NOT long ago, John Nicholas Athan received an official- looking letter about a class-action lawsuit filed on behalf of people who had been overcharged on parking tickets.
He was told if he wanted to take part in the case, he had to sign and return an enclosed form. Athan licked the self-addressed envelope, sent it back and waited to hear if he would get any money.
In truth, there was no lawsuit - but there was DNA.
The letter was part of a ruse devised by detectives to get a sample of Athan’s DNA and connect him to a killing that had remained unsolved for nearly 21 years.
Less than two months after the letter was returned to the Seattle police, saliva on the flap of the envelope was matched genetically to semen taken from the body of 13-year-old Kristen Sumstad, who was raped and strangled in 1982.
Athan, 35, was arrested on murder charges ten days ago.
"Money is the curse of all evil," Detective Richard Gagnon said. "And this guy - we said, ‘There’s a form, sign it’." Athan was 14 at the time of the killing. He was seen pushing a hand truck and a large brown box down a street in Seattle’s Magnolia neighbourhood the night before Kristen’s body was found in a television box, behind a shop about four streets away.
When questioned, Athan told investigators he had used the hand truck to steal firewood from his neighbours.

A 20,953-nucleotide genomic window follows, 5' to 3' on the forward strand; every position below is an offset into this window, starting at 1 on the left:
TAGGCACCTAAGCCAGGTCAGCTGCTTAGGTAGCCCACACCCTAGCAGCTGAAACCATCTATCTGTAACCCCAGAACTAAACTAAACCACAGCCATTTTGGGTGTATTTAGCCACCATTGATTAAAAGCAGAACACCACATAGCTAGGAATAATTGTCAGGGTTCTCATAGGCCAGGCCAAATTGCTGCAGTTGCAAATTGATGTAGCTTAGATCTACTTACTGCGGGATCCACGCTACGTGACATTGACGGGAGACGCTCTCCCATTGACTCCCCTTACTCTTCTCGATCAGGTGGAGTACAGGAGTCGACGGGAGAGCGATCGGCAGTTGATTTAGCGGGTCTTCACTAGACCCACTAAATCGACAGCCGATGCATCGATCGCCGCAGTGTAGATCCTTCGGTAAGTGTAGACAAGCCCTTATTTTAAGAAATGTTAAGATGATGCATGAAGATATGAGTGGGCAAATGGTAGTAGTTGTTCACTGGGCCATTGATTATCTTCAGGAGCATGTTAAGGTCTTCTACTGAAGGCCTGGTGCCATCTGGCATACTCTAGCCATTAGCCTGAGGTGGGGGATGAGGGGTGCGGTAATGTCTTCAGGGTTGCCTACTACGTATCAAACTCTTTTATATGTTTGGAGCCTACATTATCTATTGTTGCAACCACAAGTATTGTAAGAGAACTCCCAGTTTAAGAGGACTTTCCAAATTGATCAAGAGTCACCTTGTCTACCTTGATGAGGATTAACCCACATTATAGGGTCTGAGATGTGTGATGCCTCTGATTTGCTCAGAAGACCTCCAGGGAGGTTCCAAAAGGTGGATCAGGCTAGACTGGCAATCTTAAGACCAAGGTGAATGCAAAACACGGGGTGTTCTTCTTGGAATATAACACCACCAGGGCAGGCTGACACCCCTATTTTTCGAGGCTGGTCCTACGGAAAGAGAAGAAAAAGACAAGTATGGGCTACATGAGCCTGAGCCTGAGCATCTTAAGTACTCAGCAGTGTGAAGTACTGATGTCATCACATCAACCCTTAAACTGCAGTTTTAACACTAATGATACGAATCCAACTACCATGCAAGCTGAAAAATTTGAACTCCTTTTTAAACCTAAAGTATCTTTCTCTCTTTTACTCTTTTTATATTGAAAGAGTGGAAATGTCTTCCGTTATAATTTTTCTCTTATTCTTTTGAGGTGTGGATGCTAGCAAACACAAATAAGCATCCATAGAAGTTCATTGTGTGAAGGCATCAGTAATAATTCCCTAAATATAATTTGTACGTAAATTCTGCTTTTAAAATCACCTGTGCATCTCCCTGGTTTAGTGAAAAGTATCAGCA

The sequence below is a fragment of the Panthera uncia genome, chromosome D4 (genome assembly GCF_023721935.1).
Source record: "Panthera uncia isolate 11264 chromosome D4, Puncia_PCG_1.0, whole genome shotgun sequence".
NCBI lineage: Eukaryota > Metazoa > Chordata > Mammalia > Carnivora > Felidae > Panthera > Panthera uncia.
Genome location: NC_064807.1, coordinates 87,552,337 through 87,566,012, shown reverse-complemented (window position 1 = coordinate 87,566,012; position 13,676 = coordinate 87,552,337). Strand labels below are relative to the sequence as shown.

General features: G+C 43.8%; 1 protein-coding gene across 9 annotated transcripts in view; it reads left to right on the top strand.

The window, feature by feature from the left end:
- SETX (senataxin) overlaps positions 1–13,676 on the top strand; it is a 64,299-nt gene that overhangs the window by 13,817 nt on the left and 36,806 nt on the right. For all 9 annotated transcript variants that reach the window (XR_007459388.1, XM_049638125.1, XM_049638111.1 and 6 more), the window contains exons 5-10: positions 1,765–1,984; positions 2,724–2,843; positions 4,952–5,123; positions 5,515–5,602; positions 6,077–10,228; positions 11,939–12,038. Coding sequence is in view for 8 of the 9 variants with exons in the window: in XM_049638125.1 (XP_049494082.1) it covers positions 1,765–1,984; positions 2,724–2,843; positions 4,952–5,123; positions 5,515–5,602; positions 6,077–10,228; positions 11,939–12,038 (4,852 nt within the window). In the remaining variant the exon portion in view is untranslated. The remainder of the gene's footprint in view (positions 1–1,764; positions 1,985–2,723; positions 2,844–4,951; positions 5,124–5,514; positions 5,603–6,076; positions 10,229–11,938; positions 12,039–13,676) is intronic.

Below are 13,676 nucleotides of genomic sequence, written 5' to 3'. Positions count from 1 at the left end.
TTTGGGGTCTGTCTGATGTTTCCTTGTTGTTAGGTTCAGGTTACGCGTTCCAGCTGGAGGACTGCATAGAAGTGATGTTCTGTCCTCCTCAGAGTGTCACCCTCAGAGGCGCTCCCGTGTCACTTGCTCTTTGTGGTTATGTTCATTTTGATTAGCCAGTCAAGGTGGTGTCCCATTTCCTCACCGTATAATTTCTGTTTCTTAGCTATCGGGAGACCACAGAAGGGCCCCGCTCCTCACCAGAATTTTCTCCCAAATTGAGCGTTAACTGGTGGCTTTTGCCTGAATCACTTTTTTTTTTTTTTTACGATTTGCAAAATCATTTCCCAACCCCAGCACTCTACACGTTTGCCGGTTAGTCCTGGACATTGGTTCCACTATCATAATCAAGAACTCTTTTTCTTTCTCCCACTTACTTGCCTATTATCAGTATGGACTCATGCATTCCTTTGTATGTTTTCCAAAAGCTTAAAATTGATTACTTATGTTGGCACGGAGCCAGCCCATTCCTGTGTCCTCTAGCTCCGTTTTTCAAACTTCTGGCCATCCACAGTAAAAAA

He remained on a list of suspects, but there was not enough evidence to prosecute him.
Ten years later, scientists at the Washington State Patrol crime laboratory tried and failed to extract a DNA profile from the semen. By last year, however, DNA technology had advanced enough that a second attempt succeeded.
Det Gagnon and his partner, Det Gregg Mixsell, ran the results through state and federal crime databases, but did not find a match.
They needed a sample of Athan’s DNA. However, with some 300 "cold cases" on file, the detectives had to work on a shoestring budget.
"I can’t say, ‘Hey, chief. Give me a week to follow this guy around and see if he spits out a cigarette’," Det Gagnon said.
A colleague suggested the bogus lawsuit, and another detective drafted the letter.
John Muenster, Athan’s lawyer, said he will try to get the evidence thrown out.
He said: "My opinion is that evidence was illegally seized."
Professor John Junker, who teaches criminal procedure at the University of Washington School of Law, compared the trick to the use of undercover officers.
He said: "The courts have said you have no expectation of privacy when you are sharing information willingly with someone who turns out to be an undercover agent."